This article was updated on August 26th, 2023
The bulbus glandis is an intriguing part of a male dog’s anatomy. Have you ever noticed two enlarged, round swellings beneath the skin on either side of the pen*s? That’s the bulbus glandis! Composed of erectile tissue, it becomes engorged with blood when a male dog is excited, resulting in the characteristic enlargement of these structures.
Have You Seen This On Your Dog?
Bulbus Glandis is a crucial component of the male dog’s reproductive system. It is situated at the base of the pens and swells during arousal, causing the dog’s pens to enlarge and lock into the female’s vag*na during copulation.
As a responsible dog owner, you may have recently discovered your dog’s Bulbus Glandis. It could be surprising or even concerning! You might worry about your dog’s health or feel uneasy about its visual appearance. Rest assured, this is a completely natural part of your male dog’s anatomy. In this article, we will provide pictures and explain what is normal and what isn’t, ensuring you can better understand and care for your dog.
How Do You Recognize Bulbus Glandis? [With Pictures]
When the bulbus glandis becomes engorged, it exhibits the following characteristics:
- It appears symmetrical
- It has a round shape
- It feels firm to the touch
- It is located on either side of the pen*s
The bulbus glandis is positioned more cranially (towards the head) than the testicles and can be observed in both intact and neutered male dogs. Once the excitement subsides, the bulbus glandis will completely disappear.
Pictures of Bulbus Glandis on Dogs
During mating, the engorged bulbus glandis serves to keep the male’s pen*s securely in the female’s vagina just before, during, and after ejaculation. This “tie” can last from 20 minutes up to an hour. It is entirely normal for the bulbus glandis to become engorged and be externally visible in all male dogs, even those that are neutered.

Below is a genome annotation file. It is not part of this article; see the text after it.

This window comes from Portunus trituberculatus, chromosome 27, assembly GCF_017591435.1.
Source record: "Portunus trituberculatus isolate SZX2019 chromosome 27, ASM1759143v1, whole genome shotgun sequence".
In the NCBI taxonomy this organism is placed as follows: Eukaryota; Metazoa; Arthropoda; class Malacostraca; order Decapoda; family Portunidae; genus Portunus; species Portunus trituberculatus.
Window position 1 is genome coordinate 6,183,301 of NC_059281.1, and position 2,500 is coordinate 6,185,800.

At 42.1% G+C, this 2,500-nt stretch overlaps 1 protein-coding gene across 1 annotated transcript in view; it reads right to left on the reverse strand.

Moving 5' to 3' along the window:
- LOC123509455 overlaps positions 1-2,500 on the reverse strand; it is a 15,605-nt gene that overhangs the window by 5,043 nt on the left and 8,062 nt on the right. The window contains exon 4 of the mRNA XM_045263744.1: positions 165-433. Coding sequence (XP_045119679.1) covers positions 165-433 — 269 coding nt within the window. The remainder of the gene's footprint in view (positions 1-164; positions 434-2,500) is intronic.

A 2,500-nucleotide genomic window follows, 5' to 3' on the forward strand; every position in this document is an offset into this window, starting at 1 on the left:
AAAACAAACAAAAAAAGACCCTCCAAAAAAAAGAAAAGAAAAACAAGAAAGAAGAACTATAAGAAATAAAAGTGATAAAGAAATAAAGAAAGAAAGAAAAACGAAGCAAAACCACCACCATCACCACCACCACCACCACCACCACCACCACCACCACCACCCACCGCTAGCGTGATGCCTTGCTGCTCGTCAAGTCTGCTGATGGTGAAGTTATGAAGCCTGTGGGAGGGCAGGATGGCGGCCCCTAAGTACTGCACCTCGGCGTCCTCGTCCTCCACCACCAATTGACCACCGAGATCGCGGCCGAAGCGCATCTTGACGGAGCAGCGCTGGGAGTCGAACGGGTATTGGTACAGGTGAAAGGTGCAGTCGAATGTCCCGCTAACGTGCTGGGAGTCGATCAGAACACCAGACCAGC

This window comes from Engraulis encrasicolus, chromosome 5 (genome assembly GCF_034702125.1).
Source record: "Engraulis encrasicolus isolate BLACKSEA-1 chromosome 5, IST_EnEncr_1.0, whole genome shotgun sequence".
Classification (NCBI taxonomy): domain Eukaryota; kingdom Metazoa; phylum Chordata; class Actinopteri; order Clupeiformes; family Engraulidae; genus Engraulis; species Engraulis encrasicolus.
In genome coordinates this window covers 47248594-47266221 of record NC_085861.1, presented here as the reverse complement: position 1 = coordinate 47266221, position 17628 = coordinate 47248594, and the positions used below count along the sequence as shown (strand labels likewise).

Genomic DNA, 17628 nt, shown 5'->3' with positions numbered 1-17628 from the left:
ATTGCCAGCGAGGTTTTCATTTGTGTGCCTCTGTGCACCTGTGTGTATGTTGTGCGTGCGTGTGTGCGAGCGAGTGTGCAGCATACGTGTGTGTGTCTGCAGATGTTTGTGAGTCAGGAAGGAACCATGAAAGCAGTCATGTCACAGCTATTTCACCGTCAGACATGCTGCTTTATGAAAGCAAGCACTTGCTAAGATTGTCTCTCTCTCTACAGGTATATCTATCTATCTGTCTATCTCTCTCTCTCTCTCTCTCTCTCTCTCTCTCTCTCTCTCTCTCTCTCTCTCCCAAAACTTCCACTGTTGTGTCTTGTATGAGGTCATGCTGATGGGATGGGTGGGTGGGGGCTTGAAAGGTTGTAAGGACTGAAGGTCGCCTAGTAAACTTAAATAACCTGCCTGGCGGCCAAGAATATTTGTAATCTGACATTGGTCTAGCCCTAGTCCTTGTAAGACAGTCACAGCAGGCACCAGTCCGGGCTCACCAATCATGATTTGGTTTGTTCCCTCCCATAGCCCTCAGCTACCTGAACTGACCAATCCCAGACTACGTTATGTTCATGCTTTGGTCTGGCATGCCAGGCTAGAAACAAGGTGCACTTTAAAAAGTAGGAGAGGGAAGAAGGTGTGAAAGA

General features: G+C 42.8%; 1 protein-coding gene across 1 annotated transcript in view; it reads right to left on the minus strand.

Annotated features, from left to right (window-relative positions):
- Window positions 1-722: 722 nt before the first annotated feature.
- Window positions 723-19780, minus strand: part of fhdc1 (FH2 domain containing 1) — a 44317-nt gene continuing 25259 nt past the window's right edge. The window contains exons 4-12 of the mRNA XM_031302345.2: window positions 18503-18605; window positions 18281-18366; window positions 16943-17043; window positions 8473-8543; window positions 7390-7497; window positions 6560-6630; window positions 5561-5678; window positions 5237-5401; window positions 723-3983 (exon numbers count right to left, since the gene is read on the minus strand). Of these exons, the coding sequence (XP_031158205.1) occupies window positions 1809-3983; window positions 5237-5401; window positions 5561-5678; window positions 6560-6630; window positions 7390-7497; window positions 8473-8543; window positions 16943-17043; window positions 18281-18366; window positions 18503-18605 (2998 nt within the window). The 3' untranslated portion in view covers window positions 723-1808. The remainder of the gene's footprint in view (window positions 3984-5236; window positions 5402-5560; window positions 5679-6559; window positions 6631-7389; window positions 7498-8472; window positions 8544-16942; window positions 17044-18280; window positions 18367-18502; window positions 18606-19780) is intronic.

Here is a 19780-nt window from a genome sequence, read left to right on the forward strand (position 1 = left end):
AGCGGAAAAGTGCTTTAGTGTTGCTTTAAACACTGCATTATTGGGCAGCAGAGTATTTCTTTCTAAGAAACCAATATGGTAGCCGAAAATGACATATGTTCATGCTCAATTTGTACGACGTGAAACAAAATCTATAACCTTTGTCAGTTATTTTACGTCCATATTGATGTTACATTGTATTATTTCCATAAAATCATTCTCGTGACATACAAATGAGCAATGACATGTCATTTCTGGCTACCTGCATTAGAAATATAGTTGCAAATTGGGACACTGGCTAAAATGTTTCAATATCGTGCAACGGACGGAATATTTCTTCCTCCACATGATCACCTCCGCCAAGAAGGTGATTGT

Close-up pictures of bulbus glandis in dogs
Is What I am Seeing Swollen Bulbus Glandis – or is it Something Else?
To confirm that the structure you see in your male dog’s groin is indeed the bulbus glandis, make sure it disappears from view when the dog is no longer excited.
If the bumps persist, if one side is larger than the other, if there is just one mass, or if the pen*s is stuck outside of the prepuce, it is crucial to seek veterinary assistance as soon as possible. These variations in appearance could indicate an injury or tumor.
2. One-sided mass
If one side appears larger than the other or if you notice a single mass, please reach out to your veterinarian.
Is there anything you can do at home if you notice a swollen bulbus glandis?
If your male dog’s bulbus glandis becomes engorged, there is no need to take any action. This condition is not painful for the dog and is perfectly normal.
When to call your veterinarian
However, if the engorgement of the bulbus glandis persists for longer than two hours or if the pen*s remains outside of the prepuce, it is recommended to seek veterinary care.
Frequently asked questions
Why do dogs have a bulbus glandis?
The bulbus glandis is a natural part of a male canine’s anatomy. It engorges with blood during mating, allowing the pen*s to remain inside the female’s vagina before, during, and after ejaculation.
Does a swollen bulbus glandis cause any pain for the dog?
No, an engorged bulbus glandis does not cause any pain for the dog.
Does neutering your dog remove the bulbus glandis?
No, neutering (castration) surgery involves the removal of the testicles. The bulbus glandis, being a normal anatomical feature, will be present in both intact and neutered dogs.
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